There’s something quite strange happening in West London this year, so much so that whilst we have become accustomed to the short life span of managers in the modern climate, Tony Fernandes and his relentless backing of manager Mark Hughes has become an almost positive backdrop to QPR’s struggling start to this year’s campaign.
For the previous nine managers of the club over the past five years, one would be entitled to question where this fierce support was whilst they themselves took control of the R’s. But potential bitterness aside, for the fans this new found loyalty around a financially heavy football club must come as a breath of fresh air after years of change and instability.
Loyalty is a rare term in modern football, patience even more so.
Whilst not always the case, results tell the story in sport more often than not, and whilst Hughes has been in charge this season, the story for Rangers so far is borderline crime fiction, inadvertently becoming a Stephen King horror masterpiece. For a club looking towards stability, relegation would be the equivalent of coming out of rehabilitation and heading straight towards a crack den.
So is Hughes the man to drag Queen’s Park Rangers away from the foot of the Premier League, ultimately heading towards a bright and stable future? Or is Fernandes blindly following a new code of morals based upon past deficiencies and unrest amongst the supporters?
Mark Hughes has made it clear he won’t quit his post, vowing to fight on with his club’s cause. Whether he is sincere or not, respectively it’s not exactly a decision the manager can control. Sooner or later, respect and loyalty dissolve in the modern game, and as in any ‘business’, if an organisation starts moving backwards change is inevitable.
So far QPR have 4 points to their name, just one win, and a lot of disappointing defeats. After the influx of twelve arrivals and countless departures to their playing staff, the Ranger’s squad theoretically has improved significantly in quality. Over the summer we saw Manchester United’s Park Ji Sung arrive, Real Madrid’s Granero, the highly professional Julio Cesar from Inter Milan, as well as Chelsea’s Jose Bosingwa. Players from giant clubs, all seemingly sharing a common desire to take part in the next chapter of QPR’s ‘four year plan’, or fill their pockets some more (that’s another topic).
Hardly the stability Fernandes so often talks about, but this is a work in progress; the question is what’s going wrong? Whilst having everything off the pitch in place is the ideal setup, the Premier League survival comes down to one thing only. What happens on the pitch is the most important.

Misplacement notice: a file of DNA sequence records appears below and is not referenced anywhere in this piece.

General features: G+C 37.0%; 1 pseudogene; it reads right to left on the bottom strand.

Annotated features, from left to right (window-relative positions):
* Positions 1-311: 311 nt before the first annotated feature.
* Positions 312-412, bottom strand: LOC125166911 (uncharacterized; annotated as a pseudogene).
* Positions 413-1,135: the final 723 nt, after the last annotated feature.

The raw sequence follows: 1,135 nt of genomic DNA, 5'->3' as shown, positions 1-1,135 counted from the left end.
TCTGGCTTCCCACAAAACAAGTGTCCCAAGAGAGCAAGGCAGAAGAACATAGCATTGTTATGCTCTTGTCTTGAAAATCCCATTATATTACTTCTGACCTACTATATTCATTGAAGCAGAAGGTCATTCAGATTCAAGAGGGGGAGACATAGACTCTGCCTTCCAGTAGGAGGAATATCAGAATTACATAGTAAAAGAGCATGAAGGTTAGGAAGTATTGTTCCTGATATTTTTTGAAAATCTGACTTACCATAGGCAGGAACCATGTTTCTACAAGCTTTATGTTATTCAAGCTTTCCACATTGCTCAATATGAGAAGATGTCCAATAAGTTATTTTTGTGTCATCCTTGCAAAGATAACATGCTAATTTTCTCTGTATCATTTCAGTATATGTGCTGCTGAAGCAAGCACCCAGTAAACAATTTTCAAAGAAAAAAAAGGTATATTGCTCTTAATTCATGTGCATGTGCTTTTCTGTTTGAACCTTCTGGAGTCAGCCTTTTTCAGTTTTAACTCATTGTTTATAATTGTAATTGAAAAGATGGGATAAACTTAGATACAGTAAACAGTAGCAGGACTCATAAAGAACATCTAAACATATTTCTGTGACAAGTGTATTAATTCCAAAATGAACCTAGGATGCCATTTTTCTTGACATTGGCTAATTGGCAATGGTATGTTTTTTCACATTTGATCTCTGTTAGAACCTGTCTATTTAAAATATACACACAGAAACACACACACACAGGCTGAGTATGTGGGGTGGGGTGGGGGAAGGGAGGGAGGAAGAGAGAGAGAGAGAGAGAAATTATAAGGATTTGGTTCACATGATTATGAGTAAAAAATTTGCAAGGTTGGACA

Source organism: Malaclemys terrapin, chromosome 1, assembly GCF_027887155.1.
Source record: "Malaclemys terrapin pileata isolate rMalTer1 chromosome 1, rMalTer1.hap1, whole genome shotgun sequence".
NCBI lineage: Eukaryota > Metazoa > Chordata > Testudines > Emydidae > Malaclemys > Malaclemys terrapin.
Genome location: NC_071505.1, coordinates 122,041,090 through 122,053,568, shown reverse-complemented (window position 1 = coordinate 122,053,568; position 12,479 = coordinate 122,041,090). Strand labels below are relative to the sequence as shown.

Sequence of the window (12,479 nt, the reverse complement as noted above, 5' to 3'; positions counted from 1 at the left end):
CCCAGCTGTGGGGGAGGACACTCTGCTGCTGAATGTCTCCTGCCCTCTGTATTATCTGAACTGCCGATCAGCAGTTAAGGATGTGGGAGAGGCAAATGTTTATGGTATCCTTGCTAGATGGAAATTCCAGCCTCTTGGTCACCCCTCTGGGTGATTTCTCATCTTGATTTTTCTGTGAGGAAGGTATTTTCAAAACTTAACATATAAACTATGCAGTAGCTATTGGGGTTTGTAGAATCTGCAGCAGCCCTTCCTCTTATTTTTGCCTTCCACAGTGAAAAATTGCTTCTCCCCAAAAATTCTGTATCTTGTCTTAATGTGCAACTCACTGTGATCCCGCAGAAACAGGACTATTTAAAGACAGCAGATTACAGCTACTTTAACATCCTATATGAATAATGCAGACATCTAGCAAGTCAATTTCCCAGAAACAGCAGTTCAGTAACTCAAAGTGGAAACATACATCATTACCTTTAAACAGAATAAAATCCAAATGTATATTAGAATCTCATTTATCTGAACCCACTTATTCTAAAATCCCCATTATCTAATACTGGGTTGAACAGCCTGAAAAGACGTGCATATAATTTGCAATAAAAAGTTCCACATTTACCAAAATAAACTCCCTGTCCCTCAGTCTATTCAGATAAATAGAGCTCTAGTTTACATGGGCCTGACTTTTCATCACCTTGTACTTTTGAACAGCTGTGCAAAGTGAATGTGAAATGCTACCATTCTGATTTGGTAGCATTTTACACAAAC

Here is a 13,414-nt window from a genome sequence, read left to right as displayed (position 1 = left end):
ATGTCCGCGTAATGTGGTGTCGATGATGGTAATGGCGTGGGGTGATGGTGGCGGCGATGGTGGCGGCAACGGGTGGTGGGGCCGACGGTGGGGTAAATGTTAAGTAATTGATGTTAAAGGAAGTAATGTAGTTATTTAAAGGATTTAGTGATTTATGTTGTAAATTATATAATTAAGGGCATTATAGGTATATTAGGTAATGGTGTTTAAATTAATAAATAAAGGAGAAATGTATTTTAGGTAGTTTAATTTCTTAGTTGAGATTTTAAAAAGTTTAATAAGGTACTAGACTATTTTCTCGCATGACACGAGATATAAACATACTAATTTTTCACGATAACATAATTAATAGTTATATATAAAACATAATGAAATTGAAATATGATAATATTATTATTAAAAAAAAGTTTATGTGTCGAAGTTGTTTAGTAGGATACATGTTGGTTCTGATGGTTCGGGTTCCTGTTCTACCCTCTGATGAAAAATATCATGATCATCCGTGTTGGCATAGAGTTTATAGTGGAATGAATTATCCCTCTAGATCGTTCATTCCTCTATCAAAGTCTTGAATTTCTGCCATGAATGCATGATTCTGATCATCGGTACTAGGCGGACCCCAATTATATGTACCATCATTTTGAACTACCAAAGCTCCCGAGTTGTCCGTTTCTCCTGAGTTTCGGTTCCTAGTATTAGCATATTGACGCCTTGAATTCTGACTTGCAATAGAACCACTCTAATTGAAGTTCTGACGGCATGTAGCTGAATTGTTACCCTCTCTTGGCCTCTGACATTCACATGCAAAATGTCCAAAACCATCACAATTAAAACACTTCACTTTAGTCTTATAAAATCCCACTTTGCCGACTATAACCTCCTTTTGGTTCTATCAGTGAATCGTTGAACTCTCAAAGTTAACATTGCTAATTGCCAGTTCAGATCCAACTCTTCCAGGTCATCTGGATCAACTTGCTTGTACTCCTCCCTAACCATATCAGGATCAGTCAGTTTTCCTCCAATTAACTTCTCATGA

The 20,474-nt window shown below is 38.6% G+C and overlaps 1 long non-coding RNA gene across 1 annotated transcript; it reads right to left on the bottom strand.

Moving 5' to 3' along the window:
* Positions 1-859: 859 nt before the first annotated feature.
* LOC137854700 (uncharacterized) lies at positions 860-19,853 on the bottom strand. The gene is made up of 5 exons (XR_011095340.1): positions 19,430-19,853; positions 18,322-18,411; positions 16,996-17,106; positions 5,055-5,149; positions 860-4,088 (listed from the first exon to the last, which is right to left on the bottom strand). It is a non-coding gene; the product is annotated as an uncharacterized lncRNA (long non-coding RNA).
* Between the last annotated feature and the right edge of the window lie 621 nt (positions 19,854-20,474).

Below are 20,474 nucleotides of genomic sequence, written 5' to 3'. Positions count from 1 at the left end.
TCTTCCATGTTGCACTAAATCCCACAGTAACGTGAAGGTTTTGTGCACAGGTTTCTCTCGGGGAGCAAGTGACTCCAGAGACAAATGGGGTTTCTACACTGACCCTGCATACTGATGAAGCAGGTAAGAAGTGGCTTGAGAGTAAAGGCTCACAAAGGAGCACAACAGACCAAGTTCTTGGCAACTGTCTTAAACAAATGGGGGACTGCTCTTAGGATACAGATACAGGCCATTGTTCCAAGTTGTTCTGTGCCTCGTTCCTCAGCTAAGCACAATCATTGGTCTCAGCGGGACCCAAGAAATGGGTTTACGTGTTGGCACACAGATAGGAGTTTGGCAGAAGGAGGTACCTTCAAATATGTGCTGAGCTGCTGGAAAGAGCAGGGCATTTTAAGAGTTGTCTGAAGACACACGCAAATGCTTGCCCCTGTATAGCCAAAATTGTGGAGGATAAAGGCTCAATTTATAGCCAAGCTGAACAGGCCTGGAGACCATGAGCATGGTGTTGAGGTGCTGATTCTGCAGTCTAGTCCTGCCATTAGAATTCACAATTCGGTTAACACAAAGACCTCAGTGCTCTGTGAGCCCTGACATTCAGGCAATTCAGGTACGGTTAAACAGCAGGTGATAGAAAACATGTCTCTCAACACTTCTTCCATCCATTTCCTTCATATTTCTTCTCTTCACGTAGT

QPR on the pitch are beginning to look devoid of belief, and we haven’t even reached December.
As Tony Fernandes continues his twitter reinforcement for Hughes’ position, the inquisitive neutral can merely watch on in fascination. The cloud around QPR’s isolated demise can either sink slowly into the Championship next season, or soar high towards a remarkable restoration in faith. Unfortunately with Hughes still in charge, a squad lacking cohesion and belief, and an owner intent on continuity, QPR are in serious danger of dipping helplessly back towards the second tier.
Faith? They may need a miracle.
Manchester United again had to come from behind against Braga as they overcame a 1-0 deficit and a bizarre floodlight power failure to emerge 3-1 winners and book their place in the last 16 of the Champions League.
United fell behind early in the second half but a fault in the power generator controlling the floodlights left half the stadium in darkness, causing a twelve minute stoppage in the match. It was the red devils however who capitalised on this break to come from behind, scoring three late goals with substitute Robin Van Persie coming off the bench to lead the reds to their fourth successive victory in Group H.
Braga began the match the more brighter side, just as they started two weeks ago in Manchester, looking the livelier team in and around the final third, with Alan first running beyond a slack Jonny Evans after just five minutes, firing narrowly wide from a tight angle. Micael, on loan from La Liga’s Atletico Madrid, also had two good attempts for the Portuguese outfit in the opening twenty minutes, including a sumptuous volley, but the midfielder failed to test David De Gea on both occasions, both efforts just wide of the goalkeepers right post.